Tetyana Chernyshenko, President of the Nursing Association of Ukraine, joined the webinar from Kyiv. She spoke about the ongoing conflict, saying that a lot of cities are under fire and many civilians have been wounded or killed. “Our people are looking for shelter in subway stations, and bombs are hitting not only places of residence but also hospitals… Babies have even been delivered in the subway shelters or in the hospital basements.” She thanked the bordering countries that have taken in and cared for many Ukrainian refugees.
Aneliya, a senior nurse from Kyiv, is one of those nurses who are living in the hospital. “We are seeing increased attacks in Kyiv and preparing for a large number of wounded. We are particularly worried about the growing lack of basic medical supplies, including tourniquets. We are also providing first aid training for civilians but we desperately need more supplies.”
Halyna, a nurse leader in Ukraine, said she had received messages from nurses across the country who are spending the nights in the shelters and in hospitals. “They are sending their children and grandchildren to neighboring countries and I am very thankful for this help.”
Svitlana, a nurse leader in Ternopil, said nurses have done everything themselves. As Ternopil is in the west of Ukraine, the situation is calmer than in Kyiv and Kharkiv. “We have distribution centers with students and other volunteers and we are receiving supply chains from Poland and other countries. We are distributing everything we receive to the cities that need it.”
The Ukrainian nurses made an appeal for psychosocial support and medical supplies including wound care supplies such as tourniquets, medication, and antibiotics, as well as disposable scrubs. Anyone wishing to donate to the ICN Humanitarian Fund in support of nurses in Ukraine can do so here.
“We should have a united front”
Representatives of the national nursing association in countries neighboring Ukraine spoke of the situation of refugees and how they are helping to get supplies into Ukraine. The nursing leaders from Slovakia, Poland, Romania and Moldova spoke of the “huge wave of solidarity and support from individuals” to help refugees flooding their borders. They described the influx of people – mainly women and children – arriving after days on the road: tired, cold, hungry and in shock. Many nurses are taking refugees into their own homes, but the nurse leaders warned of the danger of trying to get supplies through to Ukraine on an individual basis and recommended that people who want to help use official channels. ICN’s Humanitarian Fund offers a way for nurses to provide financial support to their nursing colleagues in Ukraine.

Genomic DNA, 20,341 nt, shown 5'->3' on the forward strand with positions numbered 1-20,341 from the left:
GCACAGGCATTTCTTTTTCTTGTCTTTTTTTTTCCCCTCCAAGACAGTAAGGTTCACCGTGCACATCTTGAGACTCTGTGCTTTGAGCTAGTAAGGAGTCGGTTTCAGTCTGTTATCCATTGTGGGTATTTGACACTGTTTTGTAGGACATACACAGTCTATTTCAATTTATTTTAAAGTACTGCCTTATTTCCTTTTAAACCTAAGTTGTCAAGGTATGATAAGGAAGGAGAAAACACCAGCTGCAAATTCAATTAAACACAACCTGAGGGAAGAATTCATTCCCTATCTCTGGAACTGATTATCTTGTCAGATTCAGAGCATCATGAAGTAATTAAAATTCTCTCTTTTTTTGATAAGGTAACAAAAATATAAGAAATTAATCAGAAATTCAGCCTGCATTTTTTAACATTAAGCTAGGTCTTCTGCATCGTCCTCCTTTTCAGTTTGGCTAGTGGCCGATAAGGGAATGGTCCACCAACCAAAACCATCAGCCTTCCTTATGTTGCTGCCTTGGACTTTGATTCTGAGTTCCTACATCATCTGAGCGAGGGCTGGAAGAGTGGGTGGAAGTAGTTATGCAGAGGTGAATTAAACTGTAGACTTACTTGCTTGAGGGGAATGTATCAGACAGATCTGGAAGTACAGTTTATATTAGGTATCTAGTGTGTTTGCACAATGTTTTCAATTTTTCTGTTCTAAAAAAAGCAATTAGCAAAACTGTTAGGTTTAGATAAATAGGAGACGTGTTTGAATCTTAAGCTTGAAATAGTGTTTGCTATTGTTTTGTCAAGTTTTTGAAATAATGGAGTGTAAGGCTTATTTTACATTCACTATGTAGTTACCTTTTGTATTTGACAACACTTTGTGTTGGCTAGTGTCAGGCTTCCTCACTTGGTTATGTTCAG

Elizabeth Adams, EFN President, thanked ICN for its great leadership in hosting the meeting, saying, “Our heartfelt condolences and thoughts are with all our colleagues in Ukraine. We know the incredible work you are doing, and we are looking for any opportunity to be able to support you in any way possible. We have heard your pleas today, particularly to try and move towards a more peaceful resolution in the future. You have EFN’s full support, and we continue working with all our colleagues to continue to support you. We sincerely thank our other colleagues in border countries for the incredible work they are doing as well.”
Mervi Jokinen, Vice President of EFNNMA, also expressed solidarity in support of all nurses and midwives in Ukraine. She highlighted the importance of working together, “We should have a united front, we can be influential in our own organization and work in collaboration with international agencies experts in health crisis management and we need to have practical psychosocial support for all our nurses and midwives.”
ICN will continue to work with national nursing associations in the region to support the people of Ukraine, including those who have been forced to flee their country.